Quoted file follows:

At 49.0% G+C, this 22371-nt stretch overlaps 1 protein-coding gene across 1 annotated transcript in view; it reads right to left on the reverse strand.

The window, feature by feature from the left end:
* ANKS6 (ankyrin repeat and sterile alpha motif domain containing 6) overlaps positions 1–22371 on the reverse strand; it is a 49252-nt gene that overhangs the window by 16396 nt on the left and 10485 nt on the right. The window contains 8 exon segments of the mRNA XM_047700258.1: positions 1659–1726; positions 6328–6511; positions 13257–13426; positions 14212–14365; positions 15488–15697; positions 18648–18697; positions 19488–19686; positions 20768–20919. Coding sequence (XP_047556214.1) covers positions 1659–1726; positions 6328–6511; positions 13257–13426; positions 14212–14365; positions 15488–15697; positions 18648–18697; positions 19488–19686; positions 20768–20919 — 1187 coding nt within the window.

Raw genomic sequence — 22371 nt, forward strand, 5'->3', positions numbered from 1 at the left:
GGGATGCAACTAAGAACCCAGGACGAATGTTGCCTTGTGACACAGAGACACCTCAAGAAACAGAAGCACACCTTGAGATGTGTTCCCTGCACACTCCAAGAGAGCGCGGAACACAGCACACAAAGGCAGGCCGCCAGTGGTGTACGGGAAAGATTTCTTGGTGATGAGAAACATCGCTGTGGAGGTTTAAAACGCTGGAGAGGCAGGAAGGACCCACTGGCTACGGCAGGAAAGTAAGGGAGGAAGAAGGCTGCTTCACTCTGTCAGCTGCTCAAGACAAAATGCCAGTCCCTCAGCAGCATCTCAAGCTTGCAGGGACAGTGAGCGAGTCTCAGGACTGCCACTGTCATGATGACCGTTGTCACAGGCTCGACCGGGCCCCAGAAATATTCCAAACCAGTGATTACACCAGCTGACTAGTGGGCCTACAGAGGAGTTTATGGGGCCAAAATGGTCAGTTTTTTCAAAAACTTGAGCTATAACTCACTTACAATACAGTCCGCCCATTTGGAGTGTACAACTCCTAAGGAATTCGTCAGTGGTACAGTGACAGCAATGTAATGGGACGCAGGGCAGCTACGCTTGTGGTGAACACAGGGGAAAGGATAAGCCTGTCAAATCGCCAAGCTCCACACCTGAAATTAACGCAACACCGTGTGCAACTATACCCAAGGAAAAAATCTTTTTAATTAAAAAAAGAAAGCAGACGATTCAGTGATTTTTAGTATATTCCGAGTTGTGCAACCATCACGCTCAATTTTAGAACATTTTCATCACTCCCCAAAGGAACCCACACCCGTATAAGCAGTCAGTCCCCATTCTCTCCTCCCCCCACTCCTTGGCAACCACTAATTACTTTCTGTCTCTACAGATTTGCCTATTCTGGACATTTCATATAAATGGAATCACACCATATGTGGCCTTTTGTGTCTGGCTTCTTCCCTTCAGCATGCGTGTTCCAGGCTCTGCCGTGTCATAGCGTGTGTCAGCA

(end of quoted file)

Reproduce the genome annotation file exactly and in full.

At 49.0% G+C, this 22371-nt stretch overlaps 1 protein-coding gene across 1 annotated transcript in view; it reads right to left on the reverse strand.

The window, feature by feature from the left end:
* ANKS6 (ankyrin repeat and sterile alpha motif domain containing 6) overlaps positions 1–22371 on the reverse strand; it is a 49252-nt gene that overhangs the window by 16396 nt on the left and 10485 nt on the right. The window contains 8 exon segments of the mRNA XM_047700258.1: positions 1659–1726; positions 6328–6511; positions 13257–13426; positions 14212–14365; positions 15488–15697; positions 18648–18697; positions 19488–19686; positions 20768–20919. Coding sequence (XP_047556214.1) covers positions 1659–1726; positions 6328–6511; positions 13257–13426; positions 14212–14365; positions 15488–15697; positions 18648–18697; positions 19488–19686; positions 20768–20919 — 1187 coding nt within the window.

Raw genomic sequence — 22371 nt, forward strand, 5'->3', positions numbered from 1 at the left:
GGGATGCAACTAAGAACCCAGGACGAATGTTGCCTTGTGACACAGAGACACCTCAAGAAACAGAAGCACACCTTGAGATGTGTTCCCTGCACACTCCAAGAGAGCGCGGAACACAGCACACAAAGGCAGGCCGCCAGTGGTGTACGGGAAAGATTTCTTGGTGATGAGAAACATCGCTGTGGAGGTTTAAAACGCTGGAGAGGCAGGAAGGACCCACTGGCTACGGCAGGAAAGTAAGGGAGGAAGAAGGCTGCTTCACTCTGTCAGCTGCTCAAGACAAAATGCCAGTCCCTCAGCAGCATCTCAAGCTTGCAGGGACAGTGAGCGAGTCTCAGGACTGCCACTGTCATGATGACCGTTGTCACAGGCTCGACCGGGCCCCAGAAATATTCCAAACCAGTGATTACACCAGCTGACTAGTGGGCCTACAGAGGAGTTTATGGGGCCAAAATGGTCAGTTTTTTCAAAAACTTGAGCTATAACTCACTTACAATACAGTCCGCCCATTTGGAGTGTACAACTCCTAAGGAATTCGTCAGTGGTACAGTGACAGCAATGTAATGGGACGCAGGGCAGCTACGCTTGTGGTGAACACAGGGGAAAGGATAAGCCTGTCAAATCGCCAAGCTCCACACCTGAAATTAACGCAACACCGTGTGCAACTATACCCAAGGAAAAAATCTTTTTAATTAAAAAAAGAAAGCAGACGATTCAGTGATTTTTAGTATATTCCGAGTTGTGCAACCATCACGCTCAATTTTAGAACATTTTCATCACTCCCCAAAGGAACCCACACCCGTATAAGCAGTCAGTCCCCATTCTCTCCTCCCCCCACTCCTTGGCAACCACTAATTACTTTCTGTCTCTACAGATTTGCCTATTCTGGACATTTCATATAAATGGAATCACACCATATGTGGCCTTTTGTGTCTGGCTTCTTCCCTTCAGCATGCGTGTTCCAGGCTCTGCCGTGTCATAGCGTGTGTCAGCA